A key Microsoft partner executive has touted new initiatives to recruit and support ISVs in its continuing effort to promote the company as the ISV's best friend.
Microsoft plans to step up not only technology enablement of its ISV partners but also go-to-market efforts in order to recruit new ISVs and keep existing partners happy, said Mark Young, general manager of .NET ISVs in the platform strategy and partner group, speaking at Microsoft's Silicon Valley campus.
While many of those efforts will be around evangelising the value Microsoft can provide to the ISV community, others will be enhancements to existing programs, Young said.
For example, Microsoft is planning initiatives to urge ISVs to migrate from Unix, Linux and IBM AS/400 platforms to Windows, he said.
Other program extensions will focus on four goals: allowing ISV partners to connect and extend customer offerings; driving user productivity; evolving existing applications; and making applications more manageable and secure, he said.
Microsoft's relationship with ISVs has been rockier than the company would like to admit. Many third-party software providers view Microsoft's acquisition of Great Plains and the launch of the Microsoft Business Framework as encroaching on their turf.
Two Microsoft ISV partners, Epicor and AtHoc, made presentations at the event to give testimony about how Microsoft's recent ISV efforts resulted in the successful and profitable deployment of applications.
Following the presentations, one audience member questioned the executives about whether the Great Plains acquisition had affected their partnership with Microsoft. John Hiraoka, senior vice president of marketing at Epicor, said that on contrary, his company has gotten more attention from Microsoft now that the vendor competes with Epicor on some levels.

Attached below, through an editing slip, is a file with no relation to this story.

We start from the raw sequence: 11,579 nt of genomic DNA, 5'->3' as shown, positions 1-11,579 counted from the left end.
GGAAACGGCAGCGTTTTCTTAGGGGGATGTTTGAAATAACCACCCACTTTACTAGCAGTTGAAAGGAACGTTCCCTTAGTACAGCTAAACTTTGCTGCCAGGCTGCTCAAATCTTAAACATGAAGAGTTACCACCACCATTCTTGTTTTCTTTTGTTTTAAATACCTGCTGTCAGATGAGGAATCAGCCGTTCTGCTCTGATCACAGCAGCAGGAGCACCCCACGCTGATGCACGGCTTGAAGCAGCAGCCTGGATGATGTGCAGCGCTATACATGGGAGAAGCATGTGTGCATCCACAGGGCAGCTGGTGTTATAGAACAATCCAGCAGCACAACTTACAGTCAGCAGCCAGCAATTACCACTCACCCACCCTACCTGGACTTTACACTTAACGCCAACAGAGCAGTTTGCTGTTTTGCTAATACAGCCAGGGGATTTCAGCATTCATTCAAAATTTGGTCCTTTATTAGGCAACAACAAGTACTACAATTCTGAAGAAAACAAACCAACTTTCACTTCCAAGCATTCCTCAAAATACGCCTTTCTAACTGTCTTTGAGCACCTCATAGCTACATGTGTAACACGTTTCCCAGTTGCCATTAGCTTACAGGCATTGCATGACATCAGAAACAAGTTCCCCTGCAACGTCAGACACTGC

Hiraoka also said because Microsoft's applications strategy is more transparent, it is easier to pick and choose where Epicor sees the most opportunity to partner with Microsoft. 'On the ISV side, it's a level playing field,' he said. 'They let us know the roadmap so we can determine where we want to be competitors or partners.'
Microsoft may be responding to competition. With IBM's recent aggressive moves in the ISV space, particularly in the mid-market, Microsoft has been pushed to step up its ISV efforts, said James Governor, an analyst with Red Monk.
'Microsoft is worried about the IBM perceived momentum in this space,' Governor said. 'Microsoft doesn't have a Linux story, and a lot of ISVs are looking at Linux. Microsoft has an applications business [that competes with ISVs]. There is a lot of disenchantment in the community.'
IBM is hosting its annual partner lovefest in Las Vegas in early March at which it is expected to add to its ISV support programs.
IBM executives for more than a year have said that company is a better partner to application providers because IBM Software does not compete in applications, focusing instead on middleware and infrastructure. However, sceptics say IBM competes at some levels, depending on how application is defined. IBM fields its own content management applications, for example.
Speaking to CRN, Young said Microsoft's ISV strategy has not changed in any way because of IBM's aggressive recruitment of ISVs. 'We've always had an ISV focus,' Young said. 'We don't do anything different because IBM now says they're going to take the SMB space more seriously.'
Young admitted that some business units within Microsoft, such as the division responsible for the SQL Server database, have had a stronger ISV strategy than others. But Microsoft is now trying to drive ISV partner efforts across all of its products, he said.